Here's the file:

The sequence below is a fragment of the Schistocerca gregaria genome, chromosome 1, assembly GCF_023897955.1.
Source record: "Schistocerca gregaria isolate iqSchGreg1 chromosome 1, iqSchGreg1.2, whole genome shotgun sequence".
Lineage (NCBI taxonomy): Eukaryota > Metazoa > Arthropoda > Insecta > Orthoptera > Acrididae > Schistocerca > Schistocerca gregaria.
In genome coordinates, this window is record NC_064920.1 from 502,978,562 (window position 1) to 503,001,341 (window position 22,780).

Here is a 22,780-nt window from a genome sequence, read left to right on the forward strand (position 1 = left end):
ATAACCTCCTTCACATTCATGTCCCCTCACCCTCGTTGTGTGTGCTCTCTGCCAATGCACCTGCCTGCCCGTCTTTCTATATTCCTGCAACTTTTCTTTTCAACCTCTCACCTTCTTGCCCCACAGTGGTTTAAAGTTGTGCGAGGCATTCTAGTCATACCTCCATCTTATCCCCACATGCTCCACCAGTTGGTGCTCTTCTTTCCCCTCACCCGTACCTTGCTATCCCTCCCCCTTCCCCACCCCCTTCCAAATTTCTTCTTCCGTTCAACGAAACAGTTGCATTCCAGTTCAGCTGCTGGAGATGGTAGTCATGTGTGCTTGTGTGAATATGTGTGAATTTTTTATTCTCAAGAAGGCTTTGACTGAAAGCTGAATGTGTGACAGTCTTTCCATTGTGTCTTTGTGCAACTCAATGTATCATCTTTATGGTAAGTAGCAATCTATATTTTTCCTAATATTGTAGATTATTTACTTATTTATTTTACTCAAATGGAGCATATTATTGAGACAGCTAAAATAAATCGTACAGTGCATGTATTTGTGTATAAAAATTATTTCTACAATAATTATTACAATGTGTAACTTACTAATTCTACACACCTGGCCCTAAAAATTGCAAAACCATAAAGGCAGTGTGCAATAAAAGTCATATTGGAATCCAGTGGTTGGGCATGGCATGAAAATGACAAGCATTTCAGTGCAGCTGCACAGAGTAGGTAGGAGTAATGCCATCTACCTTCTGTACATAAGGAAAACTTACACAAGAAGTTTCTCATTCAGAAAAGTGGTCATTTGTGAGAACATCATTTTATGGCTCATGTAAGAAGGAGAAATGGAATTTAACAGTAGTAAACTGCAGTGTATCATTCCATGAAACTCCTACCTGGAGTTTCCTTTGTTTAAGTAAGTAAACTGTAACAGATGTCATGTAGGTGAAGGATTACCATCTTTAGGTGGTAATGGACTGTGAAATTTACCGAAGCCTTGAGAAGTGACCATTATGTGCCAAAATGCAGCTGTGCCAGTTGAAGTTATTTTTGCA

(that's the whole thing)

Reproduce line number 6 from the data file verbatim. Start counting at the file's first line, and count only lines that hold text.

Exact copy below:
ATAACCTCCTTCACATTCATGTCCCCTCACCCTCGTTGTGTGTGCTCTCTGCCAATGCACCTGCCTGCCCGTCTTTCTATATTCCTGCAACTTTTCTTTTCAACCTCTCACCTTCTTGCCCCACAGTGGTTTAAAGTTGTGCGAGGCATTCTAGTCATACCTCCATCTTATCCCCACATGCTCCACCAGTTGGTGCTCTTCTTTCCCCTCACCCGTACCTTGCTATCCCTCCCCCTTCCCCACCCCCTTCCAAATTTCTTCTTCCGTTCAACGAAACAGTTGCATTCCAGTTCAGCTGCTGGAGATGGTAGTCATGTGTGCTTGTGTGAATATGTGTGAATTTTTTATTCTCAAGAAGGCTTTGACTGAAAGCTGAATGTGTGACAGTCTTTCCATTGTGTCTTTGTGCAACTCAATGTATCATCTTTATGGTAAGTAGCAATCTATATTTTTCCTAATATTGTAGATTATTTACTTATTTATTTTACTCAAATGGAGCATATTATTGAGACAGCTAAAATAAATCGTACAGTGCATGTATTTGTGTATAAAAATTATTTCTACAATAATTATTACAATGTGTAACTTACTAATTCTACACACCTGGCCCTAAAAATTGCAAAACCATAAAGGCAGTGTGCAATAAAAGTCATATTGGAATCCAGTGGTTGGGCATGGCATGAAAATGACAAGCATTTCAGTGCAGCTGCACAGAGTAGGTAGGAGTAATGCCATCTACCTTCTGTACATAAGGAAAACTTACACAAGAAGTTTCTCATTCAGAAAAGTGGTCATTTGTGAGAACATCATTTTATGGCTCATGTAAGAAGGAGAAATGGAATTTAACAGTAGTAAACTGCAGTGTATCATTCCATGAAACTCCTACCTGGAGTTTCCTTTGTTTAAGTAAGTAAACTGTAACAGATGTCATGTAGGTGAAGGATTACCATCTTTAGGTGGTAATGGACTGTGAAATTTACCGAAGCCTTGAGAAGTGACCATTATGTGCCAAAATGCAGCTGTGCCAGTTGAAGTTATTTTTGCA